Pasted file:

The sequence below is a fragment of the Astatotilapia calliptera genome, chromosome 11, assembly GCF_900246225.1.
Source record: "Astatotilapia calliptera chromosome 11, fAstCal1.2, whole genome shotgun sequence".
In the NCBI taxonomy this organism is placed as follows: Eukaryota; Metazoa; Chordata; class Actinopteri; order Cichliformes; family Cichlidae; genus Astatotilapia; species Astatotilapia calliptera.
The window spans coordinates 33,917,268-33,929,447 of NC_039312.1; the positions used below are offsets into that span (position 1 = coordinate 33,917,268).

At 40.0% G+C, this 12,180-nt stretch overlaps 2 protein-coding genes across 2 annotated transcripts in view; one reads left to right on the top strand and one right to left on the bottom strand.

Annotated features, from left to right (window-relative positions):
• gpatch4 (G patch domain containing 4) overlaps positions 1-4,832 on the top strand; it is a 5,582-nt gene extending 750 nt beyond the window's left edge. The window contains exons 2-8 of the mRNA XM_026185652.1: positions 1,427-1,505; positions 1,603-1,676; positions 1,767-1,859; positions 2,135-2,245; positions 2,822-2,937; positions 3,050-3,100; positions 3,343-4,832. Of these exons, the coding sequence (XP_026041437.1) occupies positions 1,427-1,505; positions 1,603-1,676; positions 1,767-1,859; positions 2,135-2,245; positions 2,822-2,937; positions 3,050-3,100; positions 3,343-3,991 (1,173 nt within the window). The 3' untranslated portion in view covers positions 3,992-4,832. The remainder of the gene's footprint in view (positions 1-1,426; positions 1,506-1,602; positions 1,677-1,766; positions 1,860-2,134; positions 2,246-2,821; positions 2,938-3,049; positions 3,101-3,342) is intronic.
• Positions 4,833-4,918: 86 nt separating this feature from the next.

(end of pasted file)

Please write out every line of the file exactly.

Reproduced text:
The sequence below is a fragment of the Astatotilapia calliptera genome, chromosome 11, assembly GCF_900246225.1.
Source record: "Astatotilapia calliptera chromosome 11, fAstCal1.2, whole genome shotgun sequence".
In the NCBI taxonomy this organism is placed as follows: Eukaryota; Metazoa; Chordata; class Actinopteri; order Cichliformes; family Cichlidae; genus Astatotilapia; species Astatotilapia calliptera.
The window spans coordinates 33,917,268-33,929,447 of NC_039312.1; the positions used below are offsets into that span (position 1 = coordinate 33,917,268).

At 40.0% G+C, this 12,180-nt stretch overlaps 2 protein-coding genes across 2 annotated transcripts in view; one reads left to right on the top strand and one right to left on the bottom strand.

Annotated features, from left to right (window-relative positions):
• gpatch4 (G patch domain containing 4) overlaps positions 1-4,832 on the top strand; it is a 5,582-nt gene extending 750 nt beyond the window's left edge. The window contains exons 2-8 of the mRNA XM_026185652.1: positions 1,427-1,505; positions 1,603-1,676; positions 1,767-1,859; positions 2,135-2,245; positions 2,822-2,937; positions 3,050-3,100; positions 3,343-4,832. Of these exons, the coding sequence (XP_026041437.1) occupies positions 1,427-1,505; positions 1,603-1,676; positions 1,767-1,859; positions 2,135-2,245; positions 2,822-2,937; positions 3,050-3,100; positions 3,343-3,991 (1,173 nt within the window). The 3' untranslated portion in view covers positions 3,992-4,832. The remainder of the gene's footprint in view (positions 1-1,426; positions 1,506-1,602; positions 1,677-1,766; positions 1,860-2,134; positions 2,246-2,821; positions 2,938-3,049; positions 3,101-3,342) is intronic.
• Positions 4,833-4,918: 86 nt separating this feature from the next.